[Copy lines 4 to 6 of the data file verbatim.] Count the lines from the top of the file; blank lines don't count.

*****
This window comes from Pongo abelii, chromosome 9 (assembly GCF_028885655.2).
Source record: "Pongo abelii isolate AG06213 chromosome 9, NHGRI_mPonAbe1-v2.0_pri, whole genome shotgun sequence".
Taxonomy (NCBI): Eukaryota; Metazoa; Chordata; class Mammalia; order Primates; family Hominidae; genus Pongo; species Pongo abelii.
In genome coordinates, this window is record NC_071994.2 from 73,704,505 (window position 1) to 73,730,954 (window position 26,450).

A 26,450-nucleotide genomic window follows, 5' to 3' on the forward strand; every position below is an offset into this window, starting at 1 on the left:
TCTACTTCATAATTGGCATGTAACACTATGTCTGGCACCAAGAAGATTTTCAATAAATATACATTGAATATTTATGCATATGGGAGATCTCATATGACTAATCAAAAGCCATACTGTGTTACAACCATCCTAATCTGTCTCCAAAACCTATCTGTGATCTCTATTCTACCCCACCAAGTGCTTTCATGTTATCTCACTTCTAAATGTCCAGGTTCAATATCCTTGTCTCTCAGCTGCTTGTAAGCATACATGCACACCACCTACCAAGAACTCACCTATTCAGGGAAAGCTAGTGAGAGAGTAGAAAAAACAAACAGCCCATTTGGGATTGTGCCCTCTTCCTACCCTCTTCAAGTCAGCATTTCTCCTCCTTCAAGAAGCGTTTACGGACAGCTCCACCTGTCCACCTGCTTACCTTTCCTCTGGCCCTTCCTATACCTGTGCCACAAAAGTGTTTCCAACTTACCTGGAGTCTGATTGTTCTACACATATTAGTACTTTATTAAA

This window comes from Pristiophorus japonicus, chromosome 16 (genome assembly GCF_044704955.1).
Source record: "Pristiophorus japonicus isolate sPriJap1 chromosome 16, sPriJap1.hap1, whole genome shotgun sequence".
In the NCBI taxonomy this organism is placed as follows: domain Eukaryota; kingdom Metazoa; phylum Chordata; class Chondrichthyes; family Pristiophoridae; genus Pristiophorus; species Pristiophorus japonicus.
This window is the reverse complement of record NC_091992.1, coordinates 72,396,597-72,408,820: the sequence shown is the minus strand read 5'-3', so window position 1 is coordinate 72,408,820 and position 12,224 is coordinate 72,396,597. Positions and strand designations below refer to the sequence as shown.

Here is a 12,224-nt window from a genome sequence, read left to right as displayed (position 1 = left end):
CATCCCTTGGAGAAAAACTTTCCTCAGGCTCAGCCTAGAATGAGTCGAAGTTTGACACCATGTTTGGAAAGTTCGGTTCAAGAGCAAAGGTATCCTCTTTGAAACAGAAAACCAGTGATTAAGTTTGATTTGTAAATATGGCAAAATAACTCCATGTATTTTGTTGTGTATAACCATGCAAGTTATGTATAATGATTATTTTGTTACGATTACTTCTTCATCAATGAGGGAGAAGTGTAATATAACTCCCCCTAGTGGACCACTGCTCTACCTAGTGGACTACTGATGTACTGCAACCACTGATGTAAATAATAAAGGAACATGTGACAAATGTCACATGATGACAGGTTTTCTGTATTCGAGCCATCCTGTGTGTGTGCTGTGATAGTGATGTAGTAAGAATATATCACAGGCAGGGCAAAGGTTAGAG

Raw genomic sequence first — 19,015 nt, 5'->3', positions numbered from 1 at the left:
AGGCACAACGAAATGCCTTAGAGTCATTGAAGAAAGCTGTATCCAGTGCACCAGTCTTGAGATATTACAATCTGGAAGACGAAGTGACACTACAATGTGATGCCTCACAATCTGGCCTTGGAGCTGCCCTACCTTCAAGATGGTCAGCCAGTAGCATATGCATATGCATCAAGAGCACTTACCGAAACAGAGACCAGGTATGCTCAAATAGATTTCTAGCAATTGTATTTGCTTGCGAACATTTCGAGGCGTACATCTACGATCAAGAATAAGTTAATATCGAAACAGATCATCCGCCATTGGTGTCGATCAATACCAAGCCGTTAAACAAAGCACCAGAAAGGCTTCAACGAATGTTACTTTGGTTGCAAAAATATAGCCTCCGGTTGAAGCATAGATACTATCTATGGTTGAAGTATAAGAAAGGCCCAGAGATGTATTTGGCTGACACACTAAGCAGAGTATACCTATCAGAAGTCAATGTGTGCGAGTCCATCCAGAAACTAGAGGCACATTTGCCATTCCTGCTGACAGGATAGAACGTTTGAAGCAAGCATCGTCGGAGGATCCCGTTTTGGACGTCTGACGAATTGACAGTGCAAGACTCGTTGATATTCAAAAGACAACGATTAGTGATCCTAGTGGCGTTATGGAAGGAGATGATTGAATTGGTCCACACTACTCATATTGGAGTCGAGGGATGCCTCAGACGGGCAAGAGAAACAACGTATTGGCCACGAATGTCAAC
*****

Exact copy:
In genome coordinates, this window is record NC_071994.2 from 73,704,505 (window position 1) to 73,730,954 (window position 26,450).

A 26,450-nucleotide genomic window follows, 5' to 3' on the forward strand; every position below is an offset into this window, starting at 1 on the left:
TCTACTTCATAATTGGCATGTAACACTATGTCTGGCACCAAGAAGATTTTCAATAAATATACATTGAATATTTATGCATATGGGAGATCTCATATGACTAATCAAAAGCCATACTGTGTTACAACCATCCTAATCTGTCTCCAAAACCTATCTGTGATCTCTATTCTACCCCACCAAGTGCTTTCATGTTATCTCACTTCTAAATGTCCAGGTTCAATATCCTTGTCTCTCAGCTGCTTGTAAGCATACATGCACACCACCTACCAAGAACTCACCTATTCAGGGAAAGCTAGTGAGAGAGTAGAAAAAACAAACAGCCCATTTGGGATTGTGCCCTCTTCCTACCCTCTTCAAGTCAGCATTTCTCCTCCTTCAAGAAGCGTTTACGGACAGCTCCACCTGTCCACCTGCTTACCTTTCCTCTGGCCCTTCCTATACCTGTGCCACAAAAGTGTTTCCAACTTACCTGGAGTCTGATTGTTCTACACATATTAGTACTTTATTAAA